The plan behind the Oriole turnaround may not be a blueprint for other teams to follow, but it does show what a little pluck, luck and intelligence can do. Don't be afraid of hiring other teams' rejects, for one thing. So what if vice-president and general manager Roland Hemond was dumped by the White Sox? So what if manager Frank Robinson was canned by the Cleveland Indians and the San Francisco Giants? Give the ball to a pitcher, Jeff Ballard, whose previous major league statistics gave no hint he would stand 9-2 at week's end with a 2.51 ERA. Let the Oakland Athletics slip you a Mickey—namely, American League home run leader Tettleton (16), who was released in '88 by the A's. Don't let it bother you that both the Phillies and Seattle Mariners wanted to get rid of outfielder Phil Bradley; their track records speak for themselves.

This ability to see what others haven't seen is particularly impressive to Dave Ballard, who was in New York and Baltimore last week to watch his younger brother Jeff's team play. The Ballards are sort of the Ripkens of the oil-exploration business. Bill, the father, is president of the Balcron Oil Company in Billings. Mont.; Dave, the geophysicist, decides where to drill; Jeff, who majored in geophysics at Stanford, helps out in the off-season. "If you hit on one of nine wells," says Dave, "you're doing O.K. When you find oil, it's called a discovery, just like in baseball. You go over the seismic data—our scouting reports—looking for an 'anomaly,' something that tells you there may be oil. The big companies like Exxon have gone over the same data we have, so we have to find something they've missed—just as the Orioles did with Tettleton and with Jeff. By the way, our company is having a pretty good year, too. We've hit oil on two of six drillings."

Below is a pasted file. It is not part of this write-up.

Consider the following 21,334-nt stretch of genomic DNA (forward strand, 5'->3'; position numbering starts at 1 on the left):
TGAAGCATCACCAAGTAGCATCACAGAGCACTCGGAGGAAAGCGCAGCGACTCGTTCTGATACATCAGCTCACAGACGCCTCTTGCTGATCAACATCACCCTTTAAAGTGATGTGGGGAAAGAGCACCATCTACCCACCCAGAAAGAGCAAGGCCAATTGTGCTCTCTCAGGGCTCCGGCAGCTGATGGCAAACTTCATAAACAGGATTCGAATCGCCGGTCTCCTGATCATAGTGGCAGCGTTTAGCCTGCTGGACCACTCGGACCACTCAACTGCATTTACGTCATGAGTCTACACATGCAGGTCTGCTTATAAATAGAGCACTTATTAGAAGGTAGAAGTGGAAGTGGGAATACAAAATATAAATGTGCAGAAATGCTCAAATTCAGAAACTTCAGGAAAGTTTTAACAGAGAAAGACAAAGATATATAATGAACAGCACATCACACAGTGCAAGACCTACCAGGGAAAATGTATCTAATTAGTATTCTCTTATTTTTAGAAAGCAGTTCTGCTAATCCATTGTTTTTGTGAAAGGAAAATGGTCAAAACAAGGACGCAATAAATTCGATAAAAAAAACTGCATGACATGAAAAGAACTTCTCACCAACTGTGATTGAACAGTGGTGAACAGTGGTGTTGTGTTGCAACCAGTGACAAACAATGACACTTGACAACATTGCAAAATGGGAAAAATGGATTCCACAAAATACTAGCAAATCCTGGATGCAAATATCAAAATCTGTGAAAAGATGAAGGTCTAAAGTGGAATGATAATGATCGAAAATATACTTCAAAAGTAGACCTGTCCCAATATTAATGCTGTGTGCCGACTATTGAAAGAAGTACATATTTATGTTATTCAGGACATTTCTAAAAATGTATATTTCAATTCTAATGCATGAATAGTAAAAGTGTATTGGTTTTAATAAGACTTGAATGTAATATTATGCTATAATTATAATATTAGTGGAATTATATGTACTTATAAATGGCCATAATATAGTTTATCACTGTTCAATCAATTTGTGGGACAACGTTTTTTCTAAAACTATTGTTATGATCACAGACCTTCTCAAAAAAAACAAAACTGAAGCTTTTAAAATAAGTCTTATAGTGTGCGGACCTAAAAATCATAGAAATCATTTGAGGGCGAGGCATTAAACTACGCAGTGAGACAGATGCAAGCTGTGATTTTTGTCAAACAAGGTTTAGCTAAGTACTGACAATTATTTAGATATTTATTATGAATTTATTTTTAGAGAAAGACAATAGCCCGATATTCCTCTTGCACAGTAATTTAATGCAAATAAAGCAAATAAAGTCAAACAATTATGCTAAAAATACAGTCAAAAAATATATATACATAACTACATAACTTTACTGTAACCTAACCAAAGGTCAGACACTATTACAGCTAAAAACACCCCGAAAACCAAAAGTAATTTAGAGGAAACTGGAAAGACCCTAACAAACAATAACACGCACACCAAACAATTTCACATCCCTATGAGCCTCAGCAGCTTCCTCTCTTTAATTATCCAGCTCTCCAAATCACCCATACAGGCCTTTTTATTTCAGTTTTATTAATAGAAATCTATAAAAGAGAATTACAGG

Emblematic of Baltimore's gusher this year was last Friday night's 7-1 victory over the Milwaukee Brewers at Memorial Stadium, a victory that combined good pitching and outstanding defense with the medicinal powers of the longtime team physician, Dr. Longball. Tettleton, whose surge has been attributed to the benefits of a breakfast cereal, hit two home runs—a three-run opposite-field shot in the first inning and a solo blast in the sixth. Some of the 31,000 fans on this rainy night showered the field with Froot Loops, those tiny orange, yellow and pink rings—O's for O's—that have become the rage in Baltimore. Tettleton dedicated his homers, numbers 15 and 16, to his parents, who live in Oklahoma City and were watching him play in Baltimore for the first time.